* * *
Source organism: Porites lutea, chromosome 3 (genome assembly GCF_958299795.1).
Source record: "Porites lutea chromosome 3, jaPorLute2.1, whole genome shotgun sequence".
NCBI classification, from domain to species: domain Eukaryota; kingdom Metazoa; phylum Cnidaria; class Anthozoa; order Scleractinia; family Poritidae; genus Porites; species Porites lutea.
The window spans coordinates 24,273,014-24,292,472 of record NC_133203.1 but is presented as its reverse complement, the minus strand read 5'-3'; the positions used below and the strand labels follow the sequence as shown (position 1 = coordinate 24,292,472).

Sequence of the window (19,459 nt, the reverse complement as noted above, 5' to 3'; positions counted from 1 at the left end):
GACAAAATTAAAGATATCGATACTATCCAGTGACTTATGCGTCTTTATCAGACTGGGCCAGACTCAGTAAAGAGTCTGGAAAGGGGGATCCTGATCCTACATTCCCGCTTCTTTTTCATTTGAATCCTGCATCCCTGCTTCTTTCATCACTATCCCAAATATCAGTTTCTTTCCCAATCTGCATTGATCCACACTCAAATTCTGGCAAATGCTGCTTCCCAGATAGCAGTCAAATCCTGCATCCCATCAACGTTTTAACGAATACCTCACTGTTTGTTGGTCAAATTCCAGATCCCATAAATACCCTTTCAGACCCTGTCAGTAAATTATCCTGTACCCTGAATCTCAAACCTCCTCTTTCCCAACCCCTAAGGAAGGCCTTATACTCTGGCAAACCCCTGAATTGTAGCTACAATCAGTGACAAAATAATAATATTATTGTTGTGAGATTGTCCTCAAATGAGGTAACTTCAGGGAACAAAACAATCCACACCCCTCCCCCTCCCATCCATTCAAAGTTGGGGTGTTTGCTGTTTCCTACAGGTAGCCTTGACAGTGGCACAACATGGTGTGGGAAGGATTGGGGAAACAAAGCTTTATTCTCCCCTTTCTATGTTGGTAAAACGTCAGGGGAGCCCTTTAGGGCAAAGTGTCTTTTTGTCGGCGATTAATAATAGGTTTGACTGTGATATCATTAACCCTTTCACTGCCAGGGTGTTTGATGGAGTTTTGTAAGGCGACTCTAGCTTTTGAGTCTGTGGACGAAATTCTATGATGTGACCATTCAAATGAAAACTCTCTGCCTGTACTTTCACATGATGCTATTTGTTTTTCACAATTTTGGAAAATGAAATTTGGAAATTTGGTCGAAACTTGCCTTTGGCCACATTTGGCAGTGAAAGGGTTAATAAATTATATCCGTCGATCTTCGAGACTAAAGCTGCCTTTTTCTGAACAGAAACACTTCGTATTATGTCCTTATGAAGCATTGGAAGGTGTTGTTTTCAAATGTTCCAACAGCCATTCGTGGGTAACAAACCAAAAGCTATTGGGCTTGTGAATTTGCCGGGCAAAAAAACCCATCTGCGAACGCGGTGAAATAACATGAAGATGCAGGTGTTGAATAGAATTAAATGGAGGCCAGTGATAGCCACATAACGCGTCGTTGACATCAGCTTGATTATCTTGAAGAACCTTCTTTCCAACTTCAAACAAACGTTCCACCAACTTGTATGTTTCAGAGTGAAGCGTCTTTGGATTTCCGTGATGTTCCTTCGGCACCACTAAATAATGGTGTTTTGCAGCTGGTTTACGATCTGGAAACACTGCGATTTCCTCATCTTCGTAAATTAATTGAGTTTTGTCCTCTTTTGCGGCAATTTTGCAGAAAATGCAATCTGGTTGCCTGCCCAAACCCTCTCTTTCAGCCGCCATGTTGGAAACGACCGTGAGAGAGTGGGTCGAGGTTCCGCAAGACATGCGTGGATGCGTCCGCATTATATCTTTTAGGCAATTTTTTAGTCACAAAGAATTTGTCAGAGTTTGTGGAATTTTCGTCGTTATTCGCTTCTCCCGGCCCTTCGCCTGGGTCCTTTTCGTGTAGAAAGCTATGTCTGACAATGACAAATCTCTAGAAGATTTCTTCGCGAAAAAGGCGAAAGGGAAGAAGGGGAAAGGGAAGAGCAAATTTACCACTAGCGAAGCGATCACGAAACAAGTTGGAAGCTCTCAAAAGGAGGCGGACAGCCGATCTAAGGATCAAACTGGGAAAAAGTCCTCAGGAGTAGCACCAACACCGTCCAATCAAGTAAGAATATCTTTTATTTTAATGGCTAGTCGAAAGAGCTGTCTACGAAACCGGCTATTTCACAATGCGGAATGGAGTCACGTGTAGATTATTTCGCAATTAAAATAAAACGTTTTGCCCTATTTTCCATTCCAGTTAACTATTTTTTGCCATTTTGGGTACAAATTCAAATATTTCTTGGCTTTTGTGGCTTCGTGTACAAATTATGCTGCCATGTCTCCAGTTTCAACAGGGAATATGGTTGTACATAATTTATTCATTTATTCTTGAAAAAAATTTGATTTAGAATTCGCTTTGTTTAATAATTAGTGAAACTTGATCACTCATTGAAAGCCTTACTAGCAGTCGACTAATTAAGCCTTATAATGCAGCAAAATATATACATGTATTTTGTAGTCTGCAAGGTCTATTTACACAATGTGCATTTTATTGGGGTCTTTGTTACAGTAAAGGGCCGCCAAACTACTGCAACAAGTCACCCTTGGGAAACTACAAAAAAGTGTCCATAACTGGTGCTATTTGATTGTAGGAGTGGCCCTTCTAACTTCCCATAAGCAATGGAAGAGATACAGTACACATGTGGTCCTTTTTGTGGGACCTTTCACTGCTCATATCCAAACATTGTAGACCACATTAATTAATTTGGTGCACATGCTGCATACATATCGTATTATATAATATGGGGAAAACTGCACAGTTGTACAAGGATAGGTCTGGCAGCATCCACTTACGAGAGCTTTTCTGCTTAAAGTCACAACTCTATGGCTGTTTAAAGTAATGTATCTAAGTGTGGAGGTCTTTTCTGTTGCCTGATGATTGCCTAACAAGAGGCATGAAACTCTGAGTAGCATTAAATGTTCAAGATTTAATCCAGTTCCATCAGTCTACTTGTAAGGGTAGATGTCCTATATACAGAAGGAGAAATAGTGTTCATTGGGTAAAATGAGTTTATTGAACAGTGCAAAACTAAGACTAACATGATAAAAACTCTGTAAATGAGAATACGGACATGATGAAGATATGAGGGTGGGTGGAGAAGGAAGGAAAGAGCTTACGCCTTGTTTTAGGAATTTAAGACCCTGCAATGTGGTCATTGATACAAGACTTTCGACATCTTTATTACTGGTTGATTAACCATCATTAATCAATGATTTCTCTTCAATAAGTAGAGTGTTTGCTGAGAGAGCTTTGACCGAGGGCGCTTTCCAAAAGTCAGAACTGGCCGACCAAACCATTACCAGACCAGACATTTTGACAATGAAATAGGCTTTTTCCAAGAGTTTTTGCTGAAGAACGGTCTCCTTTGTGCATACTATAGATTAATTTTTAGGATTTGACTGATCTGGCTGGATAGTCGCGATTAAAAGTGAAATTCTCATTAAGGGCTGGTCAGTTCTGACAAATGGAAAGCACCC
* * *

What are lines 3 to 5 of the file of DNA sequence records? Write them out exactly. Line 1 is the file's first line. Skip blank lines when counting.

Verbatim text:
NCBI classification, from domain to species: domain Eukaryota; kingdom Metazoa; phylum Cnidaria; class Anthozoa; order Scleractinia; family Poritidae; genus Porites; species Porites lutea.
The window spans coordinates 24,273,014-24,292,472 of record NC_133203.1 but is presented as its reverse complement, the minus strand read 5'-3'; the positions used below and the strand labels follow the sequence as shown (position 1 = coordinate 24,292,472).

Sequence of the window (19,459 nt, the reverse complement as noted above, 5' to 3'; positions counted from 1 at the left end):